What you are working on today is NOT the Final Product

As you go forth in your practicing or writing, understand that what you currently working on is NOT the Final Product.
What you are doing is the ROUGH DRAFT.

With this said, go ahead and give yourself permission to change ideas, to fix and edit it at some point in the future.  Don’t be so hard on yourself, it is a process with many steps.

A few months ago I did some reading/research on how writer’s prepare to write a novel, poem, or anything really.
I did this because I wanted new insight into how to work on my own music.


A writer never goes into it thinking that they are stuck with the first thing they plop on the page.  They aren’t chained to it, it can change and develop over time.  They can come back to it at a later date and improve it.

Most writers create some sort of flowchart/outline displaying where it is they want to go.
An outline is a great tool for the practicing musician. Make an outline of what you want to accomplish in practice or perhaps what you would like to communicate with each piece of music. I think for the intermediate+ student it might be a good idea to consider what it is they are trying to say with their music or on a particular piece of music.  If someone is trying to write a novel, they will jot down potential characters, plots, storylines, scene changes, etc.  Try to do this with your music, make a rough list of what it is you wish to work on and possible directions it can flow. 

Many students of music approach their practicing as if it will yield a final product, and then get incredibly discouraged by the sound or results.
The first thing you try to do isn’t going to be the equivalent of a Charles Dickens novel. You start with sentences then paragraphs and then a short story and so on. For you this may mean, you start with one scale at a time, one chord, one new right-hand technique.


Never lose sight of the process. A process that has STAGES. Where each stage has a different “result” if you will.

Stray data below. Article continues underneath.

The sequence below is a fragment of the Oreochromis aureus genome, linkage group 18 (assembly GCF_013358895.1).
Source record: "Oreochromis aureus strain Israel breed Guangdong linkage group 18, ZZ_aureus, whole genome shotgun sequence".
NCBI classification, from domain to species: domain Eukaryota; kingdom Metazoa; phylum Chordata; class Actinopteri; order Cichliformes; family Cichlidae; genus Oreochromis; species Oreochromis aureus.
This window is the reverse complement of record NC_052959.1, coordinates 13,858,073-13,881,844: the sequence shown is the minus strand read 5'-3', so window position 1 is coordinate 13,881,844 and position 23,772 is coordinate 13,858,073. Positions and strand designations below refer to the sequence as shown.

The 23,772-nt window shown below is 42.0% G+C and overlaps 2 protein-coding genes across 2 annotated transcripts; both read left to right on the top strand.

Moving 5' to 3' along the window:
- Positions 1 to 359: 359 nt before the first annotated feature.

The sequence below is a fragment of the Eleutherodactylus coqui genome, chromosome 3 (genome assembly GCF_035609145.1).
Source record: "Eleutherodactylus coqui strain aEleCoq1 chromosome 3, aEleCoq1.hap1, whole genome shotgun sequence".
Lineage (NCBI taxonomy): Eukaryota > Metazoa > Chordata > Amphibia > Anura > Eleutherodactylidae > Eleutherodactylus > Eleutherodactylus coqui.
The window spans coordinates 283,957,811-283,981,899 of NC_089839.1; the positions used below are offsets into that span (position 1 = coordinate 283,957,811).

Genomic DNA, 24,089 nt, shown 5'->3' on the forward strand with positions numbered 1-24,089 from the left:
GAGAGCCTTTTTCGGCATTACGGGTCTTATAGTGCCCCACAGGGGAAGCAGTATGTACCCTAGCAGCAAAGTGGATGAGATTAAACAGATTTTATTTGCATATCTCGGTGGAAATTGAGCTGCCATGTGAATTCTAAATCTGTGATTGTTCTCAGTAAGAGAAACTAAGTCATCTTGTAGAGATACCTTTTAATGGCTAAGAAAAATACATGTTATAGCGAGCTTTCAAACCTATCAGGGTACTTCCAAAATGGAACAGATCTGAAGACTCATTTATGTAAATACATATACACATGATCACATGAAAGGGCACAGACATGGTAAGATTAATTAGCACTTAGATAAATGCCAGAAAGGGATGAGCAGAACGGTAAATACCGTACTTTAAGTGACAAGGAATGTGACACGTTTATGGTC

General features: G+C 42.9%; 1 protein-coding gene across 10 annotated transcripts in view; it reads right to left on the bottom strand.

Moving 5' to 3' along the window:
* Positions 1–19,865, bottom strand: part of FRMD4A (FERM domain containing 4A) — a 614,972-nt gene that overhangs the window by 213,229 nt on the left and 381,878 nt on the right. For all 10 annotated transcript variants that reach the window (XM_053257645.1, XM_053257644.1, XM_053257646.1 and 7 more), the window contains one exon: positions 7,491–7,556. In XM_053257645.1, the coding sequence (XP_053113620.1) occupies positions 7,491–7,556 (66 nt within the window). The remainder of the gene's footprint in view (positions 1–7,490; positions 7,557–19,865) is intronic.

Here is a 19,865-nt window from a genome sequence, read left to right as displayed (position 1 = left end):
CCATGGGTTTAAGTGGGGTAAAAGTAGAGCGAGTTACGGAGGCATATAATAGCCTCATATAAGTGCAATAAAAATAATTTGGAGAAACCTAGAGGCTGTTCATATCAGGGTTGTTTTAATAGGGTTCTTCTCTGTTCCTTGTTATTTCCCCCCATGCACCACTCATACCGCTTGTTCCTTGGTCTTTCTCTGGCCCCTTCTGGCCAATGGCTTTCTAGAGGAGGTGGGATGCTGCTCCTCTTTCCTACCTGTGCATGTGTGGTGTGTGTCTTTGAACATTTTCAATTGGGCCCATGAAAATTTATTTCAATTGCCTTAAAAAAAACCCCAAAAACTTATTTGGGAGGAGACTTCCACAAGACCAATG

If you ask me the reason people don’t get where they want is they simply leave out steps in the process or expect a result from a stage that isn’t designed to yield that polished of a result.

On the other, unfortunately some people plop a rough draft down on a page and call that the final product, say it’s good enough and never edit anything they produce.
It is the EDITING stage that is critical to move to another level of musicianship. Without the editing there isn’t improvement.
Without letting someone else read over your work, it doesn’t improve because you can’t possibly see all the mistakes you’ve made.
These seem like simple ideas but really think about them and it might take some of the load off yourself.  MORE LATER.

Facebookgoogle_pluspinterestlinkedinmail

Recent Posts

Recent Comments

Archives

Categories

Jody Hughes Written by:

I am a full-time banjo and acoustic guitar teacher, performer and composer. I have performed on the stages of Carnegie Hall, The Grand Ole Opry and The Ryman Auditorium. My interests include developing educational materials for the advancing banjoist and composing Original Music mixing my background in Bluegrass, Jazz, Classical and Latin Music.

Be First to Comment

Leave a Reply

Your email address will not be published. Required fields are marked *